Lead In Lipstick: What You Need To Know
Is there lead in your lipstick? Should you be concerned?
Every now and then studies pop up that force us to question the safety of what we put in and on our bodies. And while many of these hyped up dangers are quickly quashed, some seem to stubbornly stick around. One that has The Beauty Bean pursing our lips: the claim that there is lead in our lipstick.
At the crux of this claim are two studies: the first, a 2007 study conducted by an independent nonprofit organization that found that 61% of the tested lipsticks contained between 0.03 to 0.65 parts per million of lead. And, the second, a follow-up study conducted by the FDA with even more menacing results. Sounds scary? We thought so too. Especially since the average woman consumes about 4 pounds of lipstick in her lifetime!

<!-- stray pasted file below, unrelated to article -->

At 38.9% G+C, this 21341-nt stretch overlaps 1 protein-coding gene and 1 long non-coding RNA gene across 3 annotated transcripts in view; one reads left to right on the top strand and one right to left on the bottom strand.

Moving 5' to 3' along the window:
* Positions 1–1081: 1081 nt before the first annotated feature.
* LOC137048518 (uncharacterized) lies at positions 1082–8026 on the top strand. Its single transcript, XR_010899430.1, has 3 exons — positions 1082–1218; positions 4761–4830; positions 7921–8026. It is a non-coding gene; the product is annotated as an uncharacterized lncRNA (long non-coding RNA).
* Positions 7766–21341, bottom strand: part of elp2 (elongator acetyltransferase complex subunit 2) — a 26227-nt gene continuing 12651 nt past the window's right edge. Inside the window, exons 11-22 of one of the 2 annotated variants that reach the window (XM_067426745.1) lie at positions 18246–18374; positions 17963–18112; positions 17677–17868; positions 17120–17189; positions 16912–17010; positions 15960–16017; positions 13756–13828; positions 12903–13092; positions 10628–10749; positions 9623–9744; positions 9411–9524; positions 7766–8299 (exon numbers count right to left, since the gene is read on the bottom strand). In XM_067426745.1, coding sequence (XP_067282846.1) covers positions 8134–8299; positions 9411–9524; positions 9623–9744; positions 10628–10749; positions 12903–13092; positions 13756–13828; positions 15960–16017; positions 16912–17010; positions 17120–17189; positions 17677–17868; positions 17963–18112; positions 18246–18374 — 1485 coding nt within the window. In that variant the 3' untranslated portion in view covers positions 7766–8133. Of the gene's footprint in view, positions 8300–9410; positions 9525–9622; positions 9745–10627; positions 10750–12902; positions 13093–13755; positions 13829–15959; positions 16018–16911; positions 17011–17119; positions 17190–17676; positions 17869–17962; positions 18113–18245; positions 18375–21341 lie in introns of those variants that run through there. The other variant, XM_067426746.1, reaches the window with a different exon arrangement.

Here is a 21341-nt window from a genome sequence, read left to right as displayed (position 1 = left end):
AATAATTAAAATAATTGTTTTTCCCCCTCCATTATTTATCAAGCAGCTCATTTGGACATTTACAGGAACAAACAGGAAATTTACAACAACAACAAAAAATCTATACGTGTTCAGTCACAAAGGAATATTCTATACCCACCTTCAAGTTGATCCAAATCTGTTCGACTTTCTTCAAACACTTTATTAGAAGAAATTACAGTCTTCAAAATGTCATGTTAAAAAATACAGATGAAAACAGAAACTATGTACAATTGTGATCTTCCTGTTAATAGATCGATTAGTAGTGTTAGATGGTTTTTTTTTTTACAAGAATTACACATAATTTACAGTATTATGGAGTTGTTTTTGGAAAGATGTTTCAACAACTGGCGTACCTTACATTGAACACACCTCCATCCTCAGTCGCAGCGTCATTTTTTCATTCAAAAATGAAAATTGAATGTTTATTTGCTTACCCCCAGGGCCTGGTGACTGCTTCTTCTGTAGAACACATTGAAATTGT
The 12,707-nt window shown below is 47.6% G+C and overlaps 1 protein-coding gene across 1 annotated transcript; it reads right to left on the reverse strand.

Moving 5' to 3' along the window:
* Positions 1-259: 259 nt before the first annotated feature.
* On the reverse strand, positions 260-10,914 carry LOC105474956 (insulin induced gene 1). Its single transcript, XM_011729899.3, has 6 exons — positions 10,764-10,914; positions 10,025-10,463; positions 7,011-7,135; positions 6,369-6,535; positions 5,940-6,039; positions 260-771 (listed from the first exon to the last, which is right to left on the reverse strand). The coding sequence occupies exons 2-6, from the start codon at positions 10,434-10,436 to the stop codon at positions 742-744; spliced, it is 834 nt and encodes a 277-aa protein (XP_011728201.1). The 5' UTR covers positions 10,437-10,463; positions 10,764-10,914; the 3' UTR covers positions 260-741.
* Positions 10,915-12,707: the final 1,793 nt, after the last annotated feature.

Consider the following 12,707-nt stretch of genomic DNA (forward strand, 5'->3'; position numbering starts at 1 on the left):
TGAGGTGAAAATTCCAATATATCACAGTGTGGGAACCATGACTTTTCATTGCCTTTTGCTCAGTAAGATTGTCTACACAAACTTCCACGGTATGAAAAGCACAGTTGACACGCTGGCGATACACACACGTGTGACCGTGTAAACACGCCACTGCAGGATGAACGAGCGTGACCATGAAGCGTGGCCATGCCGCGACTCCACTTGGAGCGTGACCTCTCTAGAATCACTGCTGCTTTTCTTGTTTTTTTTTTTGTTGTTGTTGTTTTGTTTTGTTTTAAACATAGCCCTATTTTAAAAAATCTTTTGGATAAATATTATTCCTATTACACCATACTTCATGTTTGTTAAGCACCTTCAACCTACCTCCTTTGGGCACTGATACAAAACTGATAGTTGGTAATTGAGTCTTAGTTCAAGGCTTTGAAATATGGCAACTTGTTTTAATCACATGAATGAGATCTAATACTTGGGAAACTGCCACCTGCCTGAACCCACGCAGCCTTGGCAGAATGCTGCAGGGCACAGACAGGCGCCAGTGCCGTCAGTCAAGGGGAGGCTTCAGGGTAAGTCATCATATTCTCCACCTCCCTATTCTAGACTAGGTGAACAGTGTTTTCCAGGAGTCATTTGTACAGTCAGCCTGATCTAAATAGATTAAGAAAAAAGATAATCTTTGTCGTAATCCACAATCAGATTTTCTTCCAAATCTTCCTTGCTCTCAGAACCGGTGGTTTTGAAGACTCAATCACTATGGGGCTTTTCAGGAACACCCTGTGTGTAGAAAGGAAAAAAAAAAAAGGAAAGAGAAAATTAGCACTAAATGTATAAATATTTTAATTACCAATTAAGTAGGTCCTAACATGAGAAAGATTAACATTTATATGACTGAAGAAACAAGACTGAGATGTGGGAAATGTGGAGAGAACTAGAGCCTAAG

Our fears, however, were quickly calmed when we learned both that the FDA limits the lead content in the color additives of lipstick to 20 parts per million (significantly higher than that found in any of the tested tubes) and that the FDA allows sugar-based candy products to contain up to 0.1 parts per million of lead, of which the average person in the US eats about 24.5 pounds of each year.
Still fearful? Skip the pre-meal touch-up and instead swipe on your favorite shade after eating to minimize the amount of your lipstick you inadvertently consume.